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HiOS: HTML - How to Configure Virtual Router interfaces - Knowledgebase / Products / HiOS - Hirschmann Support Center

HiOS: HTML - How to Configure Virtual Router interfaces

This article describes the basic steps required to configure VLAN-Based (Virtual ) Router Interfaces on Hirschmann Platform V Layer 3 switches running the HiOS firmware version 07.0.00 or higher and the new HTMLv5 Graphical User Interface (GUI).

HiOS-3S or 3A & Firmware 07.0.00

With the introduction of the HiOS firmware version 07.0.00, the switch agent’s Graphical User Interface (GUI) has been changed from a Java based interface to a HTML v5 interface.


Configuration Tasks:

The configuration of the routing function usually contains the following steps:

  1. Draw a Network Plan

Create a picture of your network so that you can clearly see the division into subnetworks and the related distribution of the IP addresses.

This step is very important. Good planning of the subnetworks with the corresponding network masks makes the router configuration much easier.

2. Router Basic Settings

Along with enabling the global routing function, the router basic settings also contain the assignment of IP addresses and network masks to the router interfaces, and then enabling the routing function on that specific interface.


VLAN-Based (Virtual) Router Interfaces:

A VLAN-based router interface is one or more physical ports that are combined using VLANs to build a virtual router interface.

If there are no active ports that are a part of the VLAN-based router interface, then the entry from the routing table is removed, because the router transmits exclusively to those ports for which the data transfer is likely to be successful. The entry in the interface configuration table remains.

Between devices attached to the same VLAN of the VLAN-based router interface, the switch exchanges data packets on Layer 2.

Terminal devices address data packets with a destination address in another subnet to the router. The device then exchanges the data packets on Layer 3.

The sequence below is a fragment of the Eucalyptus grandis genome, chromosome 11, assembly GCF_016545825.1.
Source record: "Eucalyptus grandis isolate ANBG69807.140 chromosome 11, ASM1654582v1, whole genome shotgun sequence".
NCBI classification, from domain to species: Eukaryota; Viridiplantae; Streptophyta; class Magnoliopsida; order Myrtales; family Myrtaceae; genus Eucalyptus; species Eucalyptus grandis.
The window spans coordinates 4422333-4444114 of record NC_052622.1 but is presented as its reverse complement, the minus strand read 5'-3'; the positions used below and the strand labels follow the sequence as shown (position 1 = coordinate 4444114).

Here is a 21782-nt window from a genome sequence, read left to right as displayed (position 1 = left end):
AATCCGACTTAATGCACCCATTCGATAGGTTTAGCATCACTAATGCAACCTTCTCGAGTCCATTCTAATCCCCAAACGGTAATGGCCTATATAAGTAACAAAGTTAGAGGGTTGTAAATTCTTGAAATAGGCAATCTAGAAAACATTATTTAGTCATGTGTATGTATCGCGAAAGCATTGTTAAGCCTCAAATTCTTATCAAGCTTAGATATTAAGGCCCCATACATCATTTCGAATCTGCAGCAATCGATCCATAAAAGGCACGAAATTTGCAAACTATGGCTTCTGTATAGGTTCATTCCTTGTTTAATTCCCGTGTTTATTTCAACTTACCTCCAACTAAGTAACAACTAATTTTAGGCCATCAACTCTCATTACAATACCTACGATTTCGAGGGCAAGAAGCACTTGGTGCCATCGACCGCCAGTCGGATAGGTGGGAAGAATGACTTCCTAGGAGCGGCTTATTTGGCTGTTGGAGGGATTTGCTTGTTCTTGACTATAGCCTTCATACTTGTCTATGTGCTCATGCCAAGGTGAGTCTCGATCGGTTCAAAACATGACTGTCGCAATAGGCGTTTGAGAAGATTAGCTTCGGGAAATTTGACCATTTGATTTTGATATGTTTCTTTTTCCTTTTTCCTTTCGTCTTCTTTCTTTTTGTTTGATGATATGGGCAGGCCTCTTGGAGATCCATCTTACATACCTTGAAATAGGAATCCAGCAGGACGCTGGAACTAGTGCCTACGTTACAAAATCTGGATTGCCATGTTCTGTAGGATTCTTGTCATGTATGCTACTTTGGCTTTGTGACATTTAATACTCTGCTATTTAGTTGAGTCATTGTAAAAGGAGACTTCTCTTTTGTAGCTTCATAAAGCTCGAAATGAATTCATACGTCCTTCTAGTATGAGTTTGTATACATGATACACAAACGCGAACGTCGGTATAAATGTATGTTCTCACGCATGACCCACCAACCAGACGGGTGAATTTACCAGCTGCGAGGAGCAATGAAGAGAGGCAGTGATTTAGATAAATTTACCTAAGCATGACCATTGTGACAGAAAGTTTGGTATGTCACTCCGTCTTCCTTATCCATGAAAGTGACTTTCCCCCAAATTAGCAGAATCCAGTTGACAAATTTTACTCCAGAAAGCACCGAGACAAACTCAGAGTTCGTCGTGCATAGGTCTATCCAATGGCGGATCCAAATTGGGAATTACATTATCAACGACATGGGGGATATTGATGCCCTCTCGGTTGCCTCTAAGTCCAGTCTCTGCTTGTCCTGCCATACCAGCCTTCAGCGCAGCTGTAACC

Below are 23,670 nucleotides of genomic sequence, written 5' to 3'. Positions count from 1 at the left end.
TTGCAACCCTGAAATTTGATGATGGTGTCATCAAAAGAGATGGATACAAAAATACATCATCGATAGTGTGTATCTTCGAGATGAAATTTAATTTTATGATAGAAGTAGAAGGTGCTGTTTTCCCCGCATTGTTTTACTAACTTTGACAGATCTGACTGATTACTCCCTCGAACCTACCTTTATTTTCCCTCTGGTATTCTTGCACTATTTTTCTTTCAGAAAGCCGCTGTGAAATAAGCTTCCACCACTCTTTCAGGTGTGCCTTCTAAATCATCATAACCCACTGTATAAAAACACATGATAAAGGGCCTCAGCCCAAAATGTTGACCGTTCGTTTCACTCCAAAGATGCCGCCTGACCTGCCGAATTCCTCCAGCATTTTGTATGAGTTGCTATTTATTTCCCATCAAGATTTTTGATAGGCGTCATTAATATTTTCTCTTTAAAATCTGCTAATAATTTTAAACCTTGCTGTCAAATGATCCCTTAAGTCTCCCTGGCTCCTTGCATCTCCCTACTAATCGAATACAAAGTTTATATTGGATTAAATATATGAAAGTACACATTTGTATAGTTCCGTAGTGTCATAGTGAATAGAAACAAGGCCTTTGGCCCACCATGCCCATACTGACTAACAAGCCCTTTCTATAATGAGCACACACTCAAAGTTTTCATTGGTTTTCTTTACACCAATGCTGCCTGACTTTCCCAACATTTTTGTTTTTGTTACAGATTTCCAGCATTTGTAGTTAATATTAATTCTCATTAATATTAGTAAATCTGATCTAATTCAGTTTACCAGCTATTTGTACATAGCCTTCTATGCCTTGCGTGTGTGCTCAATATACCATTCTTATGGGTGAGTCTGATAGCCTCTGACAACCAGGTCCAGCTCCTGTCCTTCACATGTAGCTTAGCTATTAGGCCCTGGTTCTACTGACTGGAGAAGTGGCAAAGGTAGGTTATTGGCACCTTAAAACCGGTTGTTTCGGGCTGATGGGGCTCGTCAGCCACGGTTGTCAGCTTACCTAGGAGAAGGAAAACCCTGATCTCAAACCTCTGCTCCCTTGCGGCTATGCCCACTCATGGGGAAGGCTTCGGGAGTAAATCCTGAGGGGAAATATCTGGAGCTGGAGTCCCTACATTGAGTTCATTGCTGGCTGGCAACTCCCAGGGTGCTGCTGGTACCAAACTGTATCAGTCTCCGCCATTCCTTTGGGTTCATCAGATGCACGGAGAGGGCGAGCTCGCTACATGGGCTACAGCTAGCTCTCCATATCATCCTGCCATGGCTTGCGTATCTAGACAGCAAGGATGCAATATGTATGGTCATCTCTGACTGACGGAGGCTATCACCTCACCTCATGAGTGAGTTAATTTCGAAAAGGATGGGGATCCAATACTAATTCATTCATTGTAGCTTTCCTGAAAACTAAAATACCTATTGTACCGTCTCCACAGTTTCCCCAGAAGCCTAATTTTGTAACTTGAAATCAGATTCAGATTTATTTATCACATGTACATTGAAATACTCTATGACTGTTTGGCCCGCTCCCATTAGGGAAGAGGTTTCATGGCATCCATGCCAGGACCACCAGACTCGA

Note:

When you assign the VLAN ID of the management VLAN to a router interface, the device deactivates the management IP address. You can then access the device via the IP address of the router interface. The management VLAN is the VLAN by means of which you access the management of all the devices.
 

The Network Design:

In this article, we will use a RSP switch with Layer 3 Standard features to configure two VLAN-Based (Physical) Router Interfaces.

We will configure interface Port 1/4 and Port 1/5 as VLAN-Based (Virtual) Router interfaces using IP Address in separate subnets.

The Configuration Steps:

Log into the switch’s GUI with a user ID that has administrative privileges. In the switch’s default configuration, this would be accomplished using the User ID of “ admin “ and a password of “ public “.


 Navigate to the Routing – Global page of the GUI.

Enable the Routing Global operation by selecting the On Operation option radial button and then click the Set button ().


Navigate to the Routing – Interfaces – Configuration page of the GUI.

Click the Wizard button ().


 

Enter 16 in the VLAN ID field and click the Next button ().


Select the Member and Untagged checkboxes for Port 1/4.

Enter 16 for the Port-VLAN ID field for Port 1/4 and click the Next button ().

 

Enter 172.16.16.1 for the Primary Address and 255.255.255.0 for the Netmask, and then click the Finish button ().

Click No when asked to “Delete ports in other VLANs”.

 

The newly created VLAN-Based Router Interface will appear in the Routing – Interfaces – Configuration page of the GUI as Port vlan/16.

Click the Wizard button () again.

Enter 17 in the VLAN ID field and click the Next button ().

 

Select the Member and Untagged checkboxes for Port 1/5.

Enter 17 for the Port-VLAN ID field for Port 1/5 and click the Next button ().

Enter 172.16.17.1 for the Primary Address and 255.255.255.0 for the Netmask, and then click the Finish button ().

 

Click No when asked to “Delete ports in other VLANs”.

The newly created VLAN-Based Router Interface will appear in the Routing – Interfaces – Configuration page of the GUI as Port vlan/17.

This completes the steps required to configure VLAN-Based (Virtual) Router Interfaces for Ports 1/4 and 1/5.

 


Verifying the Configuration:

Once we have completed the steps required to configure Ports 1/4 an 1/5 as VLAN-Based (Virtual) Router Interfaces, we should ensure that the ports are now capable of routing IP Packets.

Remember, if at least one of the ports that are configured as a member of the VLAN-Based (Virtual) Router Interface does not have an active Ethernet connection, it can/will not be able to do any routing. So, make sure that you have at least one active Ethernet connection for the ports associated with VLAN/16 and VLAN/17.

Navigate to the Routing – Routing Table page of the GUI.

Click the Reload button ().

You should see the two ports listed as having active routes to the IP 172.16.16.0 and 172.16.17.0 networks. Because they are router interfaces configured on this switch, they will be listed as a Local Type.

This switch can now route IP Packets between the two IP networks.

 

Additional Information

Command Line Interface (CLI) Commands:

The following CLI commands can be used in lieu of the HTMLv5 GUI to configure the switch for Port-Based (Physical) Router Interfaces to meet the same configuration requirements.